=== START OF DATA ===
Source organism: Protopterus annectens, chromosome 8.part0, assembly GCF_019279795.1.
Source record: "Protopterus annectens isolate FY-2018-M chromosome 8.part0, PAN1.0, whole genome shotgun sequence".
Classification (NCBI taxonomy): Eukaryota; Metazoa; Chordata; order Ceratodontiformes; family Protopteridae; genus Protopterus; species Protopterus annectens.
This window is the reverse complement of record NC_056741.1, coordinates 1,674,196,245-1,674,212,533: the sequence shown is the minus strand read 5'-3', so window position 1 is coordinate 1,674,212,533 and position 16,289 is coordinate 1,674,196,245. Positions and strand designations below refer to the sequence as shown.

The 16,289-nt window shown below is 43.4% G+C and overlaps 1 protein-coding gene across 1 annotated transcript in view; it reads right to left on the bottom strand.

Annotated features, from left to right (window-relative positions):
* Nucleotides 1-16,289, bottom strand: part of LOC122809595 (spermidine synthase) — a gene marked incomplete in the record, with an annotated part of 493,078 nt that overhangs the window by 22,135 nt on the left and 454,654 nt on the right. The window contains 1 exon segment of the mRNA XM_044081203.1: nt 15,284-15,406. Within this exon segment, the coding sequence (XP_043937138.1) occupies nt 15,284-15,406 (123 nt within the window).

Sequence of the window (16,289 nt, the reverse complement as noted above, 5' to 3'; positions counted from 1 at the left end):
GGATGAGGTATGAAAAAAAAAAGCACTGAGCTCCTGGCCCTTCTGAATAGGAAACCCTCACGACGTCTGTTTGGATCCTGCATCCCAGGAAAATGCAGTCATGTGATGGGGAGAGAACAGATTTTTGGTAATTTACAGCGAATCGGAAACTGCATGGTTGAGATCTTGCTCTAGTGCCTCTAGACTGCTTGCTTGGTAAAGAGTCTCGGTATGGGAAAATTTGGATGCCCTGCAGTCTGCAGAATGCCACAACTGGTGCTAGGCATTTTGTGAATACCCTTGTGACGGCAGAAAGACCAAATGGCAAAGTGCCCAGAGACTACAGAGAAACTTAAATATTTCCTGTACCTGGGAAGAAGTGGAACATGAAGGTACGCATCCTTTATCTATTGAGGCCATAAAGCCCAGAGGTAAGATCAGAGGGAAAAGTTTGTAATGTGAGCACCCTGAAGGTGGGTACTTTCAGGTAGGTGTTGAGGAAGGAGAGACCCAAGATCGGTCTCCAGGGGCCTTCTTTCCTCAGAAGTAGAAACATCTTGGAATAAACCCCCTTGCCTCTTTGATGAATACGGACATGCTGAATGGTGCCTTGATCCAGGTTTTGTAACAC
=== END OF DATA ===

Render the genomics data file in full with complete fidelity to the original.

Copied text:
Source organism: Protopterus annectens, chromosome 8.part0, assembly GCF_019279795.1.
Source record: "Protopterus annectens isolate FY-2018-M chromosome 8.part0, PAN1.0, whole genome shotgun sequence".
Classification (NCBI taxonomy): Eukaryota; Metazoa; Chordata; order Ceratodontiformes; family Protopteridae; genus Protopterus; species Protopterus annectens.
This window is the reverse complement of record NC_056741.1, coordinates 1,674,196,245-1,674,212,533: the sequence shown is the minus strand read 5'-3', so window position 1 is coordinate 1,674,212,533 and position 16,289 is coordinate 1,674,196,245. Positions and strand designations below refer to the sequence as shown.

The 16,289-nt window shown below is 43.4% G+C and overlaps 1 protein-coding gene across 1 annotated transcript in view; it reads right to left on the bottom strand.

Annotated features, from left to right (window-relative positions):
* Nucleotides 1-16,289, bottom strand: part of LOC122809595 (spermidine synthase) — a gene marked incomplete in the record, with an annotated part of 493,078 nt that overhangs the window by 22,135 nt on the left and 454,654 nt on the right. The window contains 1 exon segment of the mRNA XM_044081203.1: nt 15,284-15,406. Within this exon segment, the coding sequence (XP_043937138.1) occupies nt 15,284-15,406 (123 nt within the window).

Sequence of the window (16,289 nt, the reverse complement as noted above, 5' to 3'; positions counted from 1 at the left end):
GGATGAGGTATGAAAAAAAAAAGCACTGAGCTCCTGGCCCTTCTGAATAGGAAACCCTCACGACGTCTGTTTGGATCCTGCATCCCAGGAAAATGCAGTCATGTGATGGGGAGAGAACAGATTTTTGGTAATTTACAGCGAATCGGAAACTGCATGGTTGAGATCTTGCTCTAGTGCCTCTAGACTGCTTGCTTGGTAAAGAGTCTCGGTATGGGAAAATTTGGATGCCCTGCAGTCTGCAGAATGCCACAACTGGTGCTAGGCATTTTGTGAATACCCTTGTGACGGCAGAAAGACCAAATGGCAAAGTGCCCAGAGACTACAGAGAAACTTAAATATTTCCTGTACCTGGGAAGAAGTGGAACATGAAGGTACGCATCCTTTATCTATTGAGGCCATAAAGCCCAGAGGTAAGATCAGAGGGAAAAGTTTGTAATGTGAGCACCCTGAAGGTGGGTACTTTCAGGTAGGTGTTGAGGAAGGAGAGACCCAAGATCGGTCTCCAGGGGCCTTCTTTCCTCAGAAGTAGAAACATCTTGGAATAAACCCCCTTGCCTCTTTGATGAATACGGACATGCTGAATGGTGCCTTGATCCAGGTTTTGTAACAC